I made the switch to Clojure a little over a year ago, and since then have became obsessed with pulling as much of the development process into the Clojure world as practical. While I have been looking to get into ClojureScript for a long time I have always had a lot of trouble getting started. Often I would block off some time to build a sample app and spend almost all of my time struggling to get the repl to connect to the browser, and be too exhausted to actually build anything. Fortunately I have finally gotten everything behaving, I today I am going to walk you through doing the same.
A little about my setup, in my Clojure development environment I run TTD with Speclj, and live coding in Emacs with the excellent Emacs-Live package. This allow for an instant feedback cycle for both running code snippet, in emacs documentation, unit tests, and the full end to end tests. It was very important to me to have the same degree of control and being able to use the same tools for my ClojureScript development environment. Lucky for me I discovered Chestnut.
Chestnut is a Clojure(Script) template that out of the box gives you Ring support for web application support, Figwheel to push ClojureScript changes to the client, Weasel for the ClojureScript Browser REPL connection via WebSocket, and the powerful Om to give us the latest and greatest from Facebook’s React library.
Getting started with Chestnut is as simple as:
This provides us with the following:
Taking a look at the project.clj we can see that a lot of the dependencies are already there for us. If any of this is unfamiliar to you I would urge you to invest the time to understand what is going on here, it can really save a lot of debugging time down the road.
While this is an amazing start we still are going to need to do a bit of work to get everything running smoothly. First lets start by adding some dependencies that I have found to make everything run more smoothly, and our Speclj dependencies. This is what my project.clj file looks like after adding in those changes.
Now drop in some stubs for the test files:
Update the default app state for our hello world moment:
If you do not plan on using Emacs-Live you can skip the next two sections, otherwise read on.
Now is a good time to double check the version of Cider being run by your
M-x cider-jack-in. At the time of these writing the default Emacs-Live installation had cider 0.6.0, which does not play well with with the cljs repl. The easiest way to update this is change your ~/.lein/profiles.clj to look like so. Also if you already have a profiles.clj, you can just add the two plug-ins below and it should take care of it.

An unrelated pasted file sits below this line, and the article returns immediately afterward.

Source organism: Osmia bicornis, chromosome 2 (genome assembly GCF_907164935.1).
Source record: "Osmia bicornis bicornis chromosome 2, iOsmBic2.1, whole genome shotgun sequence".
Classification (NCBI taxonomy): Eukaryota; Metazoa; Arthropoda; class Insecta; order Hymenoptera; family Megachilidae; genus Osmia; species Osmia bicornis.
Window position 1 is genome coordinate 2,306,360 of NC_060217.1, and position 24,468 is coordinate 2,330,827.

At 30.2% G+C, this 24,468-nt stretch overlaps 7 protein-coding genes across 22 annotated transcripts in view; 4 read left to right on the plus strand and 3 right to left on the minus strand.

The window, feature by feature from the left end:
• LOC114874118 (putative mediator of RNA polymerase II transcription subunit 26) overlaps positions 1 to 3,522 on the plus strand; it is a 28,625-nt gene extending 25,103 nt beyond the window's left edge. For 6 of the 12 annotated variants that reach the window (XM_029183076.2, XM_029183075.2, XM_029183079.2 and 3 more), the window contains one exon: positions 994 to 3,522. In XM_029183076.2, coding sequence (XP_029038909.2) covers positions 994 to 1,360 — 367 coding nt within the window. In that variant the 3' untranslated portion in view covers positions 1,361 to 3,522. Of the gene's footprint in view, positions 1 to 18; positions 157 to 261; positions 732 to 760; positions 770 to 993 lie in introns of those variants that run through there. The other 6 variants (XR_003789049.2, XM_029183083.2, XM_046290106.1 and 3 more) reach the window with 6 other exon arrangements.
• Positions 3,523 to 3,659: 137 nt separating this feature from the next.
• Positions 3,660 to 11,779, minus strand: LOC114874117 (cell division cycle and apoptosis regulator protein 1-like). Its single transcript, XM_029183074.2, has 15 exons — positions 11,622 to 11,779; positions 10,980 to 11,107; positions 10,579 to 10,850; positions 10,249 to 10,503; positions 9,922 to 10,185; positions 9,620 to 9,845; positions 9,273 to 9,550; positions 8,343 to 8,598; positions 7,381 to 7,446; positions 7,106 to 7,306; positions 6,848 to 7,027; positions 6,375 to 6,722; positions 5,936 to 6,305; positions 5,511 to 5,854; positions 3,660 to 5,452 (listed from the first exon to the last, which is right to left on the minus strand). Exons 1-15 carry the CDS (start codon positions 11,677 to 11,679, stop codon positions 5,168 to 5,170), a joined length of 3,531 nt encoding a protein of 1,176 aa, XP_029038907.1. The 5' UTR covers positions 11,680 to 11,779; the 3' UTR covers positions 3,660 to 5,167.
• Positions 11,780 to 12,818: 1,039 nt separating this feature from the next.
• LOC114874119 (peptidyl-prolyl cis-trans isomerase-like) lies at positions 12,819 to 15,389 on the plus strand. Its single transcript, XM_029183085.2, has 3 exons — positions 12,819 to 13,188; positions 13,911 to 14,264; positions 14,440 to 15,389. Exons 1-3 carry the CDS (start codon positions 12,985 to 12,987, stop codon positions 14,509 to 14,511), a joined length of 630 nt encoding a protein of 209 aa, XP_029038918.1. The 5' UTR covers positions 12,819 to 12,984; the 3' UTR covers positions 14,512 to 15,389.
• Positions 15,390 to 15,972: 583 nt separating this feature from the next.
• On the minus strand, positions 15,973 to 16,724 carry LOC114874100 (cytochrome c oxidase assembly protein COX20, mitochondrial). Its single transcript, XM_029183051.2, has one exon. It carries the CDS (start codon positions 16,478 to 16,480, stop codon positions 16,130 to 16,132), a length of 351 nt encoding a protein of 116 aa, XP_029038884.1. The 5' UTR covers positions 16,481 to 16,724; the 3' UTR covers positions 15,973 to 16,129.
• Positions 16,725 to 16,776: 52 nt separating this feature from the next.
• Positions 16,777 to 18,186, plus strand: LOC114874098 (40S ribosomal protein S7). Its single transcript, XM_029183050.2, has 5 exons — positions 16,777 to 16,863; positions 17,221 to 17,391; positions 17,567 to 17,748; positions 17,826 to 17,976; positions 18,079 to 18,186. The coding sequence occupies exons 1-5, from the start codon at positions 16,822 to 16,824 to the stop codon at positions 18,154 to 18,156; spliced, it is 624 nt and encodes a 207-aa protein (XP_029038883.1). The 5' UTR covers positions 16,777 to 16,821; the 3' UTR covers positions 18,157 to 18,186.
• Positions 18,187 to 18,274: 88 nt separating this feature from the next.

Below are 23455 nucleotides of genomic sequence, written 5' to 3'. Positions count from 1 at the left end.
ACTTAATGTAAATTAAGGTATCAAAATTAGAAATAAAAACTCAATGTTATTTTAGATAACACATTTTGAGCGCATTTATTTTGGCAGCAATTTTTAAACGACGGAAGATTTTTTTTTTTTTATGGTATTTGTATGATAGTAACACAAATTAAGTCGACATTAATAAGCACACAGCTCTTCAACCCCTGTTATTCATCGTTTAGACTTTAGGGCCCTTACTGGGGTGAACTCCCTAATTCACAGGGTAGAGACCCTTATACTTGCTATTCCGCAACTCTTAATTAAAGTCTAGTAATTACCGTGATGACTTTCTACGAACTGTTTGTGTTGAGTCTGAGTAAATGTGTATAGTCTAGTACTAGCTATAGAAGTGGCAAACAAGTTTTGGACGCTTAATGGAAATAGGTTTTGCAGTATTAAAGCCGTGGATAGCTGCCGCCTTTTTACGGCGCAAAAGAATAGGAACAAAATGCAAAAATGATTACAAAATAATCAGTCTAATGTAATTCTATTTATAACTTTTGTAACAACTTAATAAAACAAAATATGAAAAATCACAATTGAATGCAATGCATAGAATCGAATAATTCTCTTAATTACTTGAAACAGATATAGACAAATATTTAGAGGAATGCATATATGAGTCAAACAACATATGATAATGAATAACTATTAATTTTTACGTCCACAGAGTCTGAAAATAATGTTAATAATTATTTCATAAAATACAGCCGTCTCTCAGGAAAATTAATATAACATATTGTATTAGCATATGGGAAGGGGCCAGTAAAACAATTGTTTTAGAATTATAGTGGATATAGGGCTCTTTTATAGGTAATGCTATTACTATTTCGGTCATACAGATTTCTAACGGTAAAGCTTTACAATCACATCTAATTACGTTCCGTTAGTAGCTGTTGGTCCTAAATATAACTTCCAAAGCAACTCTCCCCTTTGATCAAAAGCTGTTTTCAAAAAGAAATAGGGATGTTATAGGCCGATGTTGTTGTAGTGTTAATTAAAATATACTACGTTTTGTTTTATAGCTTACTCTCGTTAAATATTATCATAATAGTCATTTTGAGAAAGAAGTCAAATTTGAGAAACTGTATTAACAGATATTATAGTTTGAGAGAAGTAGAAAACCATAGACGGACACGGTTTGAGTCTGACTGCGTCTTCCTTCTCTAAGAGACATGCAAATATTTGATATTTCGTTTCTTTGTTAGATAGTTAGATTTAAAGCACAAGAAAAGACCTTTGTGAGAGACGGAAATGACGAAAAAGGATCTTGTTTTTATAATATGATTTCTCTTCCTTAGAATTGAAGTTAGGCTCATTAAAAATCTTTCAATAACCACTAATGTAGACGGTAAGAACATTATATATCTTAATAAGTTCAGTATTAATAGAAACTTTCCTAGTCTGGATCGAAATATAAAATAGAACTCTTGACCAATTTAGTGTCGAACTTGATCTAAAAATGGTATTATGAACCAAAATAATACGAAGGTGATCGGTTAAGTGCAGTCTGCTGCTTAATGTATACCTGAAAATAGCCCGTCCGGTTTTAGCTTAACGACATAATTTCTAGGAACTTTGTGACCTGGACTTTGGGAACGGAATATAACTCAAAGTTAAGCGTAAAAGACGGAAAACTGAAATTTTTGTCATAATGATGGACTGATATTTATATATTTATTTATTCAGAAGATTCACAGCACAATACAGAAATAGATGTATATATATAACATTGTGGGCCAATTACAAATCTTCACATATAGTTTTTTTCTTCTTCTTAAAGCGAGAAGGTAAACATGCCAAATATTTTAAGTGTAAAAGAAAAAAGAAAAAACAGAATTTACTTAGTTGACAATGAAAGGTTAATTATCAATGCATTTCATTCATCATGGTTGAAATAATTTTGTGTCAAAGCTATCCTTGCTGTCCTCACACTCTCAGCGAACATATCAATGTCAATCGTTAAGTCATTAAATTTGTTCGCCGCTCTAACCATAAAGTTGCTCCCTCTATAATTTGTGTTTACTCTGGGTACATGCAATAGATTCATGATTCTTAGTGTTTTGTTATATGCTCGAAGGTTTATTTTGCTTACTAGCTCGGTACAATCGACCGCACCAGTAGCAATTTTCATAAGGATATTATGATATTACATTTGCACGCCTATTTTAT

Additionally, now that we have cider 0.7.0 the Emacs plug-in auto-complete will start causing all sorts of hanging and trouble. I wish I had a non-hacky way to solve this but sadly the intricacies of the Emacs-Live package system are still opaque to me. The hackey solution is in emacs
M-x package-install company which will give us Company-Mode a non-buggy replacement for auto-complete. Then whenever you open a clj do
M-x auto-complete-mode to disable it. I know, its really hackey but for now this is the best I have so lets just get to the good part.
With the heavy lifting complete lets confirm we are good to go.
Step one, Speclj auto-run testing:
Step two, Specljs auto-run and auto-compile testing
Ideally this would run in the repl/cider-jack-in, but I couldn't figure out a clean way to do it. Fortunately we can just run an separate cljsbuild in the terminal to do that auto-testing for us.
Step three, this one is for all the cookies. This can be done either way depending on your preference.
Straight from the repl
If everything went well and we haven't fallen out of the development gods' favor, then opening up your web browser to
localhost:10555 and you should see "Hello Moo Cow!" smiling down at you.
Finally, our last step is to inform the browser you are its new master by issuing it a command:
Note: if the command gave you an error like this,
java.io.IOException: No client connected to Websocket try refreshing
localhost:10555 and it should now be connected.
With that you should now have:
1. An auto-run Speclj service alerting you if your .clj test pass after every save
2. An auto-run auto-compile Specljs service alerting you for your .cljs tests
3. A repl connection allowing you to interact live with the browser
Of course I have left the making the test pass up to the reader. Once that is done you should be ready to get hacking on an Om. For next steps I would recommend David Nolan's basic tutorial to get you started with the Om's core concepts. Though it is light table centric, there is plenty to be gained from any development environment. The full project source is available here:
Thanks for reading.